ADA 'respectfully Yet Strongly Disagrees' With WHO Guidance Recommending Delay Of Dental Care
The American Dental Association released a statement Aug. 12 stating it "respectfully yet strongly disagrees" with the World Health Organization's interim guidance recommending that "routine" dental care be delayed in certain situations because of COVID-19.
"Oral health is integral to overall health. Dentistry is essential health care," ADA President Chad P. Gehani said. "Dentistry is essential health care because of its role in evaluating, diagnosing, preventing or treating oral diseases, which can affect systemic health."
The ADA Board of Trustees adopted an ad interim policy stating dentistry is essential health care during a video call July 27, and the House of Delegates will consider it as a resolution during its virtual meeting in October.
As U.S. COVID-19 cases began to rise in March, the ADA called for dentists to postpone all but urgent and emergency care in order to understand the disease and consider its effect on dental patients, dental professionals and the greater community, Dr. Gehani said.
Both the ADA and Centers for Disease Control and Prevention then issued interim guidance for dental professionals related to COVID-19, calling for the use of the highest level of personal protective equipment available, such as masks, goggles and face shields. To minimize aerosols, the ADA guidance also recommended dental professionals use rubber dams and high-velocity suction whenever possible and hand scaling instead of ultrasonic scaling when cleaning teeth.
"Millions of patients have safely visited their dentists in the past few months for the full range of dental services," Dr. Gehani said. "With appropriate PPE, dental care should continue to be delivered during global pandemics or other disaster situations."
In its interim guidance, released Aug. 11, WHO recommends that "routine" oral health care be delayed until COVID-19 transmission rates decrease from community transmission to cluster cases or according to official recommendations at the national, subnational or local level.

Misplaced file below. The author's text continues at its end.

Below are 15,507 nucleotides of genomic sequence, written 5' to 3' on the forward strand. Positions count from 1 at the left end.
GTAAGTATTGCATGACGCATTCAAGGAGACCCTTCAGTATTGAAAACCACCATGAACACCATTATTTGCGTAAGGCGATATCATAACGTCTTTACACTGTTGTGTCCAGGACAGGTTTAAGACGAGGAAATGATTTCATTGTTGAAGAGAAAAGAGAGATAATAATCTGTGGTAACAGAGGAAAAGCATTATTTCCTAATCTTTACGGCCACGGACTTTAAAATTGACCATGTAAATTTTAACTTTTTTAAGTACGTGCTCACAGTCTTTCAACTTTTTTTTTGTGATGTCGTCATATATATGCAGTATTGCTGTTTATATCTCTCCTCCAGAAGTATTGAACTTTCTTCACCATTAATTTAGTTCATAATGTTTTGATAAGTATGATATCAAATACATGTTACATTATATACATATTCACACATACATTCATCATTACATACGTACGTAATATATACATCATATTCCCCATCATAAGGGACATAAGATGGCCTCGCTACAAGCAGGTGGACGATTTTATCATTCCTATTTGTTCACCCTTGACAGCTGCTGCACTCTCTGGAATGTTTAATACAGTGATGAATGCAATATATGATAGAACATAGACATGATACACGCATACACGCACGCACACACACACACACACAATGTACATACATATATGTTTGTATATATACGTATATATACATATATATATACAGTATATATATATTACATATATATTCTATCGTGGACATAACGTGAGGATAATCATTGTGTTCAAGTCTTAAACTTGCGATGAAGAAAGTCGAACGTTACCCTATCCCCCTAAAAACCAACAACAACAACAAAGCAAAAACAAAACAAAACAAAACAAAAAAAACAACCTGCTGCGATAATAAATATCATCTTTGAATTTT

"Most of the media coverage of the WHO interim guidance missed that the guidance did not intend to override 'official recommendations at [the] national, sub-national or local level,'" said Dr. Christopher H. Fox, CEO of the International Association for Dental Research and American Association for Dental Research. "The ADA and the CDC have clear interim guidance for the safe delivery of oral health care. However, IADR and AADR would respectfully disagree with the WHO interim guidance that defines preventive oral health care as nonessential health care."
WHO Chief Dental Officer Benoit Varenne, Ph.D., also expressed concerns about media coverage of the interim guidance in an Aug. 13 email to global dental leaders.
"Unfortunately, a number of media headlines intentionally or not — when they are referring to the WHO guidance, did not mention that the recommendation to delay routine oral health care is only suggested in an intense uncontrolled community transmission scenario. A scenario that [does] not fit with the current situation of [most countries] around the world," Dr. Varenne said. "So please be aware of the missing information sometimes disseminated by the media that could increase fear and concern of patients seeking oral health care. I think we have all to play a part in sharing with the public, national dental associations and health authorities the full story provided in the guidance document."